Archive for the ‘John Conway’ Category.

The Second Doomsday Lesson

DoomsdayOn March 5, 2010 I visited Princeton and had dinner with John Conway at Tiger Noodles. He gave me the second Doomsday lesson right there on a napkin. I described the first Doomsday lesson earlier, in which John taught me to calculate the days of the week for 2009. Now was the time to expand that lesson to any year.

As you can see on the photo of the napkin, John uses his fingers to make calculations. The thumb represents the DoomsDay Difference, the number of days your birthday is ahead of DoomsDay for a given year. To calculate this number you have to go back to my previous post.

The index finger represents the century adjustment. For example, the Doomsday for the year 1900 is Wednesday. Conway remembers Wednesday as We-are-in-this-day. He invented his algorithm in the twentieth century, not to mention that most people who use his algorithm were born in that century. Conway remembers the Doomsday for the year 2000 as Twosday.

The next three fingers help you to calculate the adjustment for a particular year. Every non-leap year has 52 weeks and one day. So the Doomsday moves one day of the week forward in one year. A leap year has one extra day, so the Doomsday moves forward two days. Thus, every four years the Doomsday moves five days forward, and, consequently, every twelve years it moves forward to the next day of the week. This fact helps us to simplify our year adjustment by replacing every dozen of years with one day in the week.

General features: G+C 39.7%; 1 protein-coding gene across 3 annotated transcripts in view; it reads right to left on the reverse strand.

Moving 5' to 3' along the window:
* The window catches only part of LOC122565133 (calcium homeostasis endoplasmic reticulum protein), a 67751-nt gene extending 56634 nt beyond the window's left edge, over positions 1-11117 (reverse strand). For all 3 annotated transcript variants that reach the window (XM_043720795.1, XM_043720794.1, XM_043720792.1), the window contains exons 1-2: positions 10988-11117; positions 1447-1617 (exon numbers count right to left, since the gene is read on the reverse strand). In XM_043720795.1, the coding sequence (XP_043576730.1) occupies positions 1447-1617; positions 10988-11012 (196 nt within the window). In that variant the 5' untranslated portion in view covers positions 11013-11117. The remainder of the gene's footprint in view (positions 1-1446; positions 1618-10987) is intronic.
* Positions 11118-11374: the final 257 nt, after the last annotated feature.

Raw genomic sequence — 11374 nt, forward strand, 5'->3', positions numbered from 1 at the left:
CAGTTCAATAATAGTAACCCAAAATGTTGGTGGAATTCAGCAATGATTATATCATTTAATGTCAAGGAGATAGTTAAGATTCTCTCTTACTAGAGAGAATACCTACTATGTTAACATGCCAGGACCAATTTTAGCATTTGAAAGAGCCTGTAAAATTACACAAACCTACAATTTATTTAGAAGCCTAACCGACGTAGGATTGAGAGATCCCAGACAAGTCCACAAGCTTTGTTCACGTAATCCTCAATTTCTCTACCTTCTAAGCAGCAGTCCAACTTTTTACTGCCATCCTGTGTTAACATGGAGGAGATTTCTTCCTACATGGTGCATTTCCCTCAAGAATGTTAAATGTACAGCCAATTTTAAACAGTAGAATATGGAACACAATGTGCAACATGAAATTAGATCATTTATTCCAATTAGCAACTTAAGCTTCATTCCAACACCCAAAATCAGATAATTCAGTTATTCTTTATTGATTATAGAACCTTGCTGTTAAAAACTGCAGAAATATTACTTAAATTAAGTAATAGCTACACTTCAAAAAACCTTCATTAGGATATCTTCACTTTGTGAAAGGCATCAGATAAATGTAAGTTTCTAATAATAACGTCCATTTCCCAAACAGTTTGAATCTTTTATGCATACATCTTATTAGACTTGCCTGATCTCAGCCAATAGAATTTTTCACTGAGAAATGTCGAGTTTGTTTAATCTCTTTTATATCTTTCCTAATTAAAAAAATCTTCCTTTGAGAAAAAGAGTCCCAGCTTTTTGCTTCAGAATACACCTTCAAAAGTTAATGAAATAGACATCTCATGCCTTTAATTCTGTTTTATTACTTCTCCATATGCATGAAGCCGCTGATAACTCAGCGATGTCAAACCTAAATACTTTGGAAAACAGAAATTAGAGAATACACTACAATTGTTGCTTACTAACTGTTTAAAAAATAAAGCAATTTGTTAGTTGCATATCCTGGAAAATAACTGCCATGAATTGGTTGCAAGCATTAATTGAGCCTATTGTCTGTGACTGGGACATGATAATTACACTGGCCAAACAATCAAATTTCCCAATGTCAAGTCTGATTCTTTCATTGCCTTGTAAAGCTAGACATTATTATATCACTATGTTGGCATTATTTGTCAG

The middle finger counts the number of dozens in the last two digits of your year. It is important to use “dozen” instead of “12” as later we will sum up all the numerals, and the word “dozen” will remind us that we do not need to include it in the sum.

The ring finger represents the remainder of the last two digits of the year modulo 12, and the pinkie finger represents the number of leap years in that remainder.

John made two sample calculations on the napkin. The first one was for his own birthday — December 26, 1937. John was born exactly on Doomsday. I suspect that that is the real reason he called his algorithm the Doomsday Algorithm. The century adjustment is Wednesday. There are 3 dozens in 37, with the remainder 1 and 0 leap years in the remainder. When we add four more days to Wednesday, we get Sunday. So John Conway was born on Sunday.

The second napkin example was the day we had dinner: March 5, 2010. March 5 is 5 days ahead of the Doomsday. The century adjustment is Twosday, plus 0 dozens, 10 years in the remainder and 2 leap years in the remainder. 5 + 0 + 10 + 2 equals 3 modulo 7. Hence, we add three days to Tuesday, demonstrating that we dined out together on Friday. But then, we already knew that.

The Greatest Mathematician Alive

When the Abel Prize was announced in 2001, I got very excited and started wondering who would be the first person to get it. I asked my friends and colleagues who they thought was the greatest mathematician alive. I got the same answer from every person I asked: Alexander Grothendieck. Well, Alexander Grothendieck is not the easiest kind of person to give a prize to, since he rejected the mathematical community and lives in seclusion.

Years later I told this story to my friend Ingrid Daubechies. She pointed out to me that my spontaneous poll was extremely biased. Indeed, I was asking only Russian mathematicians living abroad who belonged to “Gelfand’s school.” Even so, the unanimity of those responses continues to amaze me.